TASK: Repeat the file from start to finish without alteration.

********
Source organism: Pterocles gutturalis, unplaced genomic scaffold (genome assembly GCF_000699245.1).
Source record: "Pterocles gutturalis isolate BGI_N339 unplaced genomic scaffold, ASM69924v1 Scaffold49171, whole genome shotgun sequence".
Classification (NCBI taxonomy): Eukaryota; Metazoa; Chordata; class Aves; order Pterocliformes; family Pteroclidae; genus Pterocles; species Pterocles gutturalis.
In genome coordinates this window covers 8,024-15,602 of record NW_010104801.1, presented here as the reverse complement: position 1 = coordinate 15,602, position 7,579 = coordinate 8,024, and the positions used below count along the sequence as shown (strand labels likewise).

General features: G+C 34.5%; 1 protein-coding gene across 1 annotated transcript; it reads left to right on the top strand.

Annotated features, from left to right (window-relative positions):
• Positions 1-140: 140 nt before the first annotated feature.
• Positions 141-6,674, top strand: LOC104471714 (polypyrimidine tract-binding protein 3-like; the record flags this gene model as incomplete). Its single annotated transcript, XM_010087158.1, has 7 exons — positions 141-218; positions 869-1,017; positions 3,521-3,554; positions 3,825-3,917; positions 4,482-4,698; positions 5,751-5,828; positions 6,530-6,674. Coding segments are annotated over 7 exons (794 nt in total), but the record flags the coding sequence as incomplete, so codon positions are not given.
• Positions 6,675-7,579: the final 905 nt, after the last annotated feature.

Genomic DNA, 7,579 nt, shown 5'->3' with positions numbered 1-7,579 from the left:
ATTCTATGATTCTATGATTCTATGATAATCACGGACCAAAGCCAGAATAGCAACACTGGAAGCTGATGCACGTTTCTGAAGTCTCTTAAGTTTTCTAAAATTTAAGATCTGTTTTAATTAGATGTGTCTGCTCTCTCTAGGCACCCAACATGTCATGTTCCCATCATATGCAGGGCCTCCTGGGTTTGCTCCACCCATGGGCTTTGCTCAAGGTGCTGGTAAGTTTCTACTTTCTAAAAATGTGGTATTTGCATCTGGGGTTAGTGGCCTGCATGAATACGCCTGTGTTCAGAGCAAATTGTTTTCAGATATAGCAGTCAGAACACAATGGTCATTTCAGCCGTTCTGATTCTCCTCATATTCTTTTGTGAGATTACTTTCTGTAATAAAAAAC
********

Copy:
Source organism: Pterocles gutturalis, unplaced genomic scaffold (genome assembly GCF_000699245.1).
Source record: "Pterocles gutturalis isolate BGI_N339 unplaced genomic scaffold, ASM69924v1 Scaffold49171, whole genome shotgun sequence".
Classification (NCBI taxonomy): Eukaryota; Metazoa; Chordata; class Aves; order Pterocliformes; family Pteroclidae; genus Pterocles; species Pterocles gutturalis.
In genome coordinates this window covers 8,024-15,602 of record NW_010104801.1, presented here as the reverse complement: position 1 = coordinate 15,602, position 7,579 = coordinate 8,024, and the positions used below count along the sequence as shown (strand labels likewise).

General features: G+C 34.5%; 1 protein-coding gene across 1 annotated transcript; it reads left to right on the top strand.

Annotated features, from left to right (window-relative positions):
• Positions 1-140: 140 nt before the first annotated feature.
• Positions 141-6,674, top strand: LOC104471714 (polypyrimidine tract-binding protein 3-like; the record flags this gene model as incomplete). Its single annotated transcript, XM_010087158.1, has 7 exons — positions 141-218; positions 869-1,017; positions 3,521-3,554; positions 3,825-3,917; positions 4,482-4,698; positions 5,751-5,828; positions 6,530-6,674. Coding segments are annotated over 7 exons (794 nt in total), but the record flags the coding sequence as incomplete, so codon positions are not given.
• Positions 6,675-7,579: the final 905 nt, after the last annotated feature.

Genomic DNA, 7,579 nt, shown 5'->3' with positions numbered 1-7,579 from the left:
ATTCTATGATTCTATGATTCTATGATAATCACGGACCAAAGCCAGAATAGCAACACTGGAAGCTGATGCACGTTTCTGAAGTCTCTTAAGTTTTCTAAAATTTAAGATCTGTTTTAATTAGATGTGTCTGCTCTCTCTAGGCACCCAACATGTCATGTTCCCATCATATGCAGGGCCTCCTGGGTTTGCTCCACCCATGGGCTTTGCTCAAGGTGCTGGTAAGTTTCTACTTTCTAAAAATGTGGTATTTGCATCTGGGGTTAGTGGCCTGCATGAATACGCCTGTGTTCAGAGCAAATTGTTTTCAGATATAGCAGTCAGAACACAATGGTCATTTCAGCCGTTCTGATTCTCCTCATATTCTTTTGTGAGATTACTTTCTGTAATAAAAAAC